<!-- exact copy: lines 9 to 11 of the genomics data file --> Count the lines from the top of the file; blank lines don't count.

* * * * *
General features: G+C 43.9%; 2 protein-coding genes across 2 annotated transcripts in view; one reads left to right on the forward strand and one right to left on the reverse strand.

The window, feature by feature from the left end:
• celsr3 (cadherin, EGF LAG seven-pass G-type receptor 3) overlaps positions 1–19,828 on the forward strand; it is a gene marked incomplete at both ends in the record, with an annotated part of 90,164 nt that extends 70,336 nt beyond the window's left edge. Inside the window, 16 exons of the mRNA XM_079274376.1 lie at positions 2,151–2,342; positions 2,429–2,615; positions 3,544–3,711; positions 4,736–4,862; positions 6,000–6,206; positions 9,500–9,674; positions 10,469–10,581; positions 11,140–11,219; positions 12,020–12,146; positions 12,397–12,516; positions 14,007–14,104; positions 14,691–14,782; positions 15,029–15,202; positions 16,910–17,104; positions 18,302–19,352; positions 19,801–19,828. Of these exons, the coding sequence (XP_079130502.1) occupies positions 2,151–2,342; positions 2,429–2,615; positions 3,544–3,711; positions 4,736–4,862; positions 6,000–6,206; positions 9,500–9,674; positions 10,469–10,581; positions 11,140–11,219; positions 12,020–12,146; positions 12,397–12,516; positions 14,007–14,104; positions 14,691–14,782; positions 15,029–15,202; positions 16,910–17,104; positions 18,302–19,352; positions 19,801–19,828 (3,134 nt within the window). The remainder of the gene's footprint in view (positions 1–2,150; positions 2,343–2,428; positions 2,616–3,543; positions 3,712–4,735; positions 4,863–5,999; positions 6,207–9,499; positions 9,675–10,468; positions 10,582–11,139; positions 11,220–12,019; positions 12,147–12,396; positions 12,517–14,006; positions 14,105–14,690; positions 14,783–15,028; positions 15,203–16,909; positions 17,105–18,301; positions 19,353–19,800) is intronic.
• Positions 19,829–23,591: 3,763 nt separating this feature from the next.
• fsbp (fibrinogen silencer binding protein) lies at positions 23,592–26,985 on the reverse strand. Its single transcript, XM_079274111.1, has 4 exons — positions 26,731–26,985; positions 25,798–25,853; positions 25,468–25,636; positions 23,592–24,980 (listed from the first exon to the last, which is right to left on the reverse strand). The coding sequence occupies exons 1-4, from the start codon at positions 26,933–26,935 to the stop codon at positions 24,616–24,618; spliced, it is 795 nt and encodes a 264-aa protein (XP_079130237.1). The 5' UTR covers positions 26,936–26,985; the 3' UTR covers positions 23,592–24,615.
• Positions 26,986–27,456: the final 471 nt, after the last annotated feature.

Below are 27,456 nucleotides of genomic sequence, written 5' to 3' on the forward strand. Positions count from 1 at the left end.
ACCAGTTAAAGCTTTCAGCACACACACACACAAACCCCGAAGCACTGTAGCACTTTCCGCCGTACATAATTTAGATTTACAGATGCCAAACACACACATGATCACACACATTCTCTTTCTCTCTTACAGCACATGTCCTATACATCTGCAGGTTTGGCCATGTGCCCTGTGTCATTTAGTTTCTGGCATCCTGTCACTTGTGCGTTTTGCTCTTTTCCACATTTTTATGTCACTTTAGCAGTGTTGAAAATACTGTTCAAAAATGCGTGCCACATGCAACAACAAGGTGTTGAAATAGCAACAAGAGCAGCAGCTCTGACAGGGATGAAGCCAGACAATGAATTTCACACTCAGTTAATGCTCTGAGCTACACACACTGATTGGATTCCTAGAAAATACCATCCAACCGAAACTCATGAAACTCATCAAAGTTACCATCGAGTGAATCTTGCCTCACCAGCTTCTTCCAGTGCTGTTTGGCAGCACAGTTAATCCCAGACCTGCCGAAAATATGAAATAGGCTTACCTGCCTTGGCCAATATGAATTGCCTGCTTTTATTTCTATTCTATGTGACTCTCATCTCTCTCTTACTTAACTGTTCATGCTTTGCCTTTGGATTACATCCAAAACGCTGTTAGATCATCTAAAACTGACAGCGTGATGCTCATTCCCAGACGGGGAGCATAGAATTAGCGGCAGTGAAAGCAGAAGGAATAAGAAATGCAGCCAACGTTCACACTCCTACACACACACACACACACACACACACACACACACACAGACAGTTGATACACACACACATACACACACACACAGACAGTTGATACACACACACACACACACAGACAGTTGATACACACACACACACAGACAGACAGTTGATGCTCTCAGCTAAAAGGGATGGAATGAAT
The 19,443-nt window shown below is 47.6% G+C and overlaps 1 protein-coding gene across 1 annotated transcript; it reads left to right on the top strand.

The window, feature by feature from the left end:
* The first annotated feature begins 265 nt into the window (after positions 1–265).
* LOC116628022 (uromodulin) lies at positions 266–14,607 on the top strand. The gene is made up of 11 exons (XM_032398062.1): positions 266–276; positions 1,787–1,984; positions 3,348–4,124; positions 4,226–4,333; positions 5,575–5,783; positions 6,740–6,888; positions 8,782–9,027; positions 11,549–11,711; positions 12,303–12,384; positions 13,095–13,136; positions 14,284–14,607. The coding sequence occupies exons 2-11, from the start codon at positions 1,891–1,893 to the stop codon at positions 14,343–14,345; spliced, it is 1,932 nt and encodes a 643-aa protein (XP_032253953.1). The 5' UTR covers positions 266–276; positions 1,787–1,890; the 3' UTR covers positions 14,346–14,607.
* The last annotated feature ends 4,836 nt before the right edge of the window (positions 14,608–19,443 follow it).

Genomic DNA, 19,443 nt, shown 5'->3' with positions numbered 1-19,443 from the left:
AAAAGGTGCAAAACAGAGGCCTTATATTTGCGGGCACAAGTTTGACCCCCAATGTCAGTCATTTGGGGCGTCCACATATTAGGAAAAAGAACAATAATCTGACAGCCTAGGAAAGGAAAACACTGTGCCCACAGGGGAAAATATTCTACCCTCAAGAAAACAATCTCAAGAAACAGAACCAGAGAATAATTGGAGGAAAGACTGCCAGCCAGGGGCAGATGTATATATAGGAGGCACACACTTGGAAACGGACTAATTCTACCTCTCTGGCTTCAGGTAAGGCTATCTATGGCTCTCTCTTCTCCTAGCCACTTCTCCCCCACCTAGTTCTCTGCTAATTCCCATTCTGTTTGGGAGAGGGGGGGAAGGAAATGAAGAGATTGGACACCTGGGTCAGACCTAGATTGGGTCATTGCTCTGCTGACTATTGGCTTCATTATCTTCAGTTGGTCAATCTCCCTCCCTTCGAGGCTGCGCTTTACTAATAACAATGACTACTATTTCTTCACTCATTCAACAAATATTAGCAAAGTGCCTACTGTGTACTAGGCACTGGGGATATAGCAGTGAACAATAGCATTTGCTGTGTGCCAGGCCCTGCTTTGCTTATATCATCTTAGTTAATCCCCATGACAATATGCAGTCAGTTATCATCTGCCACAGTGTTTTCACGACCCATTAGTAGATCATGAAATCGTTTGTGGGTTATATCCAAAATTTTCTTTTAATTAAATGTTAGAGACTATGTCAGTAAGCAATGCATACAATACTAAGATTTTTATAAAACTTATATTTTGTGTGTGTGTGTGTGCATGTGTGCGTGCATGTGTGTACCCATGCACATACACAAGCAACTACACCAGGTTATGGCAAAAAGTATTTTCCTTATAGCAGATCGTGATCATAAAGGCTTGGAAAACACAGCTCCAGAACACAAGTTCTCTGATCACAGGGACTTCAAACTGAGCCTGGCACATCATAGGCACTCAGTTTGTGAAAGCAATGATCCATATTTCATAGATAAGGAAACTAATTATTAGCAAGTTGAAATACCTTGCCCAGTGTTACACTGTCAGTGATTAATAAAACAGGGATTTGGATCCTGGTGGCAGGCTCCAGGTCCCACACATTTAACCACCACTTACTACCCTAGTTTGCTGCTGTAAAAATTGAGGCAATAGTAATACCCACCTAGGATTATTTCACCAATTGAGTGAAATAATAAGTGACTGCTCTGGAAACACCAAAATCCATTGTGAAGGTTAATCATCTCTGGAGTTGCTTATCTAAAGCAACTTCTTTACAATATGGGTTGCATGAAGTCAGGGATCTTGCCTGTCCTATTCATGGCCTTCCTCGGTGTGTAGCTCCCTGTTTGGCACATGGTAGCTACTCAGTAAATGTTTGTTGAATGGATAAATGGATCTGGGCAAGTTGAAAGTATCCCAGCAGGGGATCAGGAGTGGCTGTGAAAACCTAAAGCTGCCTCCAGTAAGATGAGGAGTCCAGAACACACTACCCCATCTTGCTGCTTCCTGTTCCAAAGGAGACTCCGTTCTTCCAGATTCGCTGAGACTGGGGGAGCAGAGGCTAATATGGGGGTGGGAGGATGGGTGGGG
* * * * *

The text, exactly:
The 19,443-nt window shown below is 47.6% G+C and overlaps 1 protein-coding gene across 1 annotated transcript; it reads left to right on the top strand.

The window, feature by feature from the left end:
* The first annotated feature begins 265 nt into the window (after positions 1–265).